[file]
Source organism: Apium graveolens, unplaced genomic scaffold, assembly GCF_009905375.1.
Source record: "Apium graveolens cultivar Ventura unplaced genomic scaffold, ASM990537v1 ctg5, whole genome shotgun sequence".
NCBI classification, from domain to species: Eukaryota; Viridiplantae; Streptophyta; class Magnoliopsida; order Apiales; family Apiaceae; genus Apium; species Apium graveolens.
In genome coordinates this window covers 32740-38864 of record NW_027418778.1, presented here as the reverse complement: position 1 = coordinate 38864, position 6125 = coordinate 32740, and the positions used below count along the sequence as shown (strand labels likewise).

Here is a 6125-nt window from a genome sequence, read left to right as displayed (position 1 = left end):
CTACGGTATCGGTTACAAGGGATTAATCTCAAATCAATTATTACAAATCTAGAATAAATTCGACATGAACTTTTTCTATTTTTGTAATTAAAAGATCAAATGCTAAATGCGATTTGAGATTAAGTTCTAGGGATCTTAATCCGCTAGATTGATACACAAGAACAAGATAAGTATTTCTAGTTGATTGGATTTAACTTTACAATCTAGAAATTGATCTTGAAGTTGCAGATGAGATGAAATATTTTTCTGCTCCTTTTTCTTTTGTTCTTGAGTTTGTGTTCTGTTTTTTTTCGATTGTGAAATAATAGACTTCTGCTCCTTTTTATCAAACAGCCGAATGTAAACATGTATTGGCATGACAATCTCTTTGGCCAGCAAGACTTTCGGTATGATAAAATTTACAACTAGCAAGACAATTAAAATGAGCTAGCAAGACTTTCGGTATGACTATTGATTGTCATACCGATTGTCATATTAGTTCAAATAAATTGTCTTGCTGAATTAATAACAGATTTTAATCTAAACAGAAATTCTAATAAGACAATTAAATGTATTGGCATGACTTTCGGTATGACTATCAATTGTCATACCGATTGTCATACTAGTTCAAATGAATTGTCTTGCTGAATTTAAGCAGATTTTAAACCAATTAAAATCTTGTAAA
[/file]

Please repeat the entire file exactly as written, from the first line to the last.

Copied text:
Source organism: Apium graveolens, unplaced genomic scaffold, assembly GCF_009905375.1.
Source record: "Apium graveolens cultivar Ventura unplaced genomic scaffold, ASM990537v1 ctg5, whole genome shotgun sequence".
NCBI classification, from domain to species: Eukaryota; Viridiplantae; Streptophyta; class Magnoliopsida; order Apiales; family Apiaceae; genus Apium; species Apium graveolens.
In genome coordinates this window covers 32740-38864 of record NW_027418778.1, presented here as the reverse complement: position 1 = coordinate 38864, position 6125 = coordinate 32740, and the positions used below count along the sequence as shown (strand labels likewise).

Here is a 6125-nt window from a genome sequence, read left to right as displayed (position 1 = left end):
CTACGGTATCGGTTACAAGGGATTAATCTCAAATCAATTATTACAAATCTAGAATAAATTCGACATGAACTTTTTCTATTTTTGTAATTAAAAGATCAAATGCTAAATGCGATTTGAGATTAAGTTCTAGGGATCTTAATCCGCTAGATTGATACACAAGAACAAGATAAGTATTTCTAGTTGATTGGATTTAACTTTACAATCTAGAAATTGATCTTGAAGTTGCAGATGAGATGAAATATTTTTCTGCTCCTTTTTCTTTTGTTCTTGAGTTTGTGTTCTGTTTTTTTTCGATTGTGAAATAATAGACTTCTGCTCCTTTTTATCAAACAGCCGAATGTAAACATGTATTGGCATGACAATCTCTTTGGCCAGCAAGACTTTCGGTATGATAAAATTTACAACTAGCAAGACAATTAAAATGAGCTAGCAAGACTTTCGGTATGACTATTGATTGTCATACCGATTGTCATATTAGTTCAAATAAATTGTCTTGCTGAATTAATAACAGATTTTAATCTAAACAGAAATTCTAATAAGACAATTAAATGTATTGGCATGACTTTCGGTATGACTATCAATTGTCATACCGATTGTCATACTAGTTCAAATGAATTGTCTTGCTGAATTTAAGCAGATTTTAAACCAATTAAAATCTTGTAAA